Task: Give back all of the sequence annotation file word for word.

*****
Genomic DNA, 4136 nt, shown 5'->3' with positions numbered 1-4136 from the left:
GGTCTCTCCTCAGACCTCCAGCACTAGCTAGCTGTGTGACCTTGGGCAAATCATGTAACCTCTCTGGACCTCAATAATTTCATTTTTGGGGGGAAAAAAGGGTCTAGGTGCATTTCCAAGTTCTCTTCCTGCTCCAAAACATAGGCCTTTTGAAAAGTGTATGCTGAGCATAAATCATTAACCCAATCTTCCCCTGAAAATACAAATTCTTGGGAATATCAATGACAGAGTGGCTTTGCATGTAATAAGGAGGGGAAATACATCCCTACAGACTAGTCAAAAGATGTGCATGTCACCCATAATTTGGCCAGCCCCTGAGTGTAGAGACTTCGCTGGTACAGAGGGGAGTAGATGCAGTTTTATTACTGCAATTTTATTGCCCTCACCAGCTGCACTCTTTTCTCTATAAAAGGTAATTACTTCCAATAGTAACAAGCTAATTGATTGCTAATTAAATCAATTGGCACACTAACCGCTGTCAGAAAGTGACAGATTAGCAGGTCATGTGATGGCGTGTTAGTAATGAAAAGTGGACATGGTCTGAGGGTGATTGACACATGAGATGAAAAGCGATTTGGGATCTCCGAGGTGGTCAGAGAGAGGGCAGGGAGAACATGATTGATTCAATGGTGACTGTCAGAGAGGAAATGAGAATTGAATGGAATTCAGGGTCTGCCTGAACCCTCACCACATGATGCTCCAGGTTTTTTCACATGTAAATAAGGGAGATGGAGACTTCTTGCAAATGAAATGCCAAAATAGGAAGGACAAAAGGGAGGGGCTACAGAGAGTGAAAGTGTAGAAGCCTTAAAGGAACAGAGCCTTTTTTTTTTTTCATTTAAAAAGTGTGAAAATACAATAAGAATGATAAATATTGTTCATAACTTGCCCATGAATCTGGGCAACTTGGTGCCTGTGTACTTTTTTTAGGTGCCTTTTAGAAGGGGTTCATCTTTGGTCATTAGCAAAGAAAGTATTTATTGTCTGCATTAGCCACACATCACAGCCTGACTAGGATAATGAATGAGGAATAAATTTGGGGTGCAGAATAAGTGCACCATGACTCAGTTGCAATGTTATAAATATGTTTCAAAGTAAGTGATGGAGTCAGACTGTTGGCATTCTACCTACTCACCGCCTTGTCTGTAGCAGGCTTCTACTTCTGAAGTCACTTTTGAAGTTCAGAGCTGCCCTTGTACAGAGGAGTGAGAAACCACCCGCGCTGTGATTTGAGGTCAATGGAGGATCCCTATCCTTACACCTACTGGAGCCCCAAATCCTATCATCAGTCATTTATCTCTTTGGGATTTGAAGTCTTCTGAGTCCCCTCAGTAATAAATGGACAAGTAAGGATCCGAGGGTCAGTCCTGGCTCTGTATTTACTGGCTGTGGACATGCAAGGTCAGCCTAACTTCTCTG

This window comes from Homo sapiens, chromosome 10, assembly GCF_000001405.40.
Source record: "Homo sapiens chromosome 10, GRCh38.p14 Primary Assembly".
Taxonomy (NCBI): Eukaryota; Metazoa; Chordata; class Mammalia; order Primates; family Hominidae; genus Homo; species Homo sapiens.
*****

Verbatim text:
Genomic DNA, 4136 nt, shown 5'->3' with positions numbered 1-4136 from the left:
GGTCTCTCCTCAGACCTCCAGCACTAGCTAGCTGTGTGACCTTGGGCAAATCATGTAACCTCTCTGGACCTCAATAATTTCATTTTTGGGGGGAAAAAAGGGTCTAGGTGCATTTCCAAGTTCTCTTCCTGCTCCAAAACATAGGCCTTTTGAAAAGTGTATGCTGAGCATAAATCATTAACCCAATCTTCCCCTGAAAATACAAATTCTTGGGAATATCAATGACAGAGTGGCTTTGCATGTAATAAGGAGGGGAAATACATCCCTACAGACTAGTCAAAAGATGTGCATGTCACCCATAATTTGGCCAGCCCCTGAGTGTAGAGACTTCGCTGGTACAGAGGGGAGTAGATGCAGTTTTATTACTGCAATTTTATTGCCCTCACCAGCTGCACTCTTTTCTCTATAAAAGGTAATTACTTCCAATAGTAACAAGCTAATTGATTGCTAATTAAATCAATTGGCACACTAACCGCTGTCAGAAAGTGACAGATTAGCAGGTCATGTGATGGCGTGTTAGTAATGAAAAGTGGACATGGTCTGAGGGTGATTGACACATGAGATGAAAAGCGATTTGGGATCTCCGAGGTGGTCAGAGAGAGGGCAGGGAGAACATGATTGATTCAATGGTGACTGTCAGAGAGGAAATGAGAATTGAATGGAATTCAGGGTCTGCCTGAACCCTCACCACATGATGCTCCAGGTTTTTTCACATGTAAATAAGGGAGATGGAGACTTCTTGCAAATGAAATGCCAAAATAGGAAGGACAAAAGGGAGGGGCTACAGAGAGTGAAAGTGTAGAAGCCTTAAAGGAACAGAGCCTTTTTTTTTTTTCATTTAAAAAGTGTGAAAATACAATAAGAATGATAAATATTGTTCATAACTTGCCCATGAATCTGGGCAACTTGGTGCCTGTGTACTTTTTTTAGGTGCCTTTTAGAAGGGGTTCATCTTTGGTCATTAGCAAAGAAAGTATTTATTGTCTGCATTAGCCACACATCACAGCCTGACTAGGATAATGAATGAGGAATAAATTTGGGGTGCAGAATAAGTGCACCATGACTCAGTTGCAATGTTATAAATATGTTTCAAAGTAAGTGATGGAGTCAGACTGTTGGCATTCTACCTACTCACCGCCTTGTCTGTAGCAGGCTTCTACTTCTGAAGTCACTTTTGAAGTTCAGAGCTGCCCTTGTACAGAGGAGTGAGAAACCACCCGCGCTGTGATTTGAGGTCAATGGAGGATCCCTATCCTTACACCTACTGGAGCCCCAAATCCTATCATCAGTCATTTATCTCTTTGGGATTTGAAGTCTTCTGAGTCCCCTCAGTAATAAATGGACAAGTAAGGATCCGAGGGTCAGTCCTGGCTCTGTATTTACTGGCTGTGGACATGCAAGGTCAGCCTAACTTCTCTG

This window comes from Homo sapiens, chromosome 10, assembly GCF_000001405.40.
Source record: "Homo sapiens chromosome 10, GRCh38.p14 Primary Assembly".
Taxonomy (NCBI): Eukaryota; Metazoa; Chordata; class Mammalia; order Primates; family Hominidae; genus Homo; species Homo sapiens.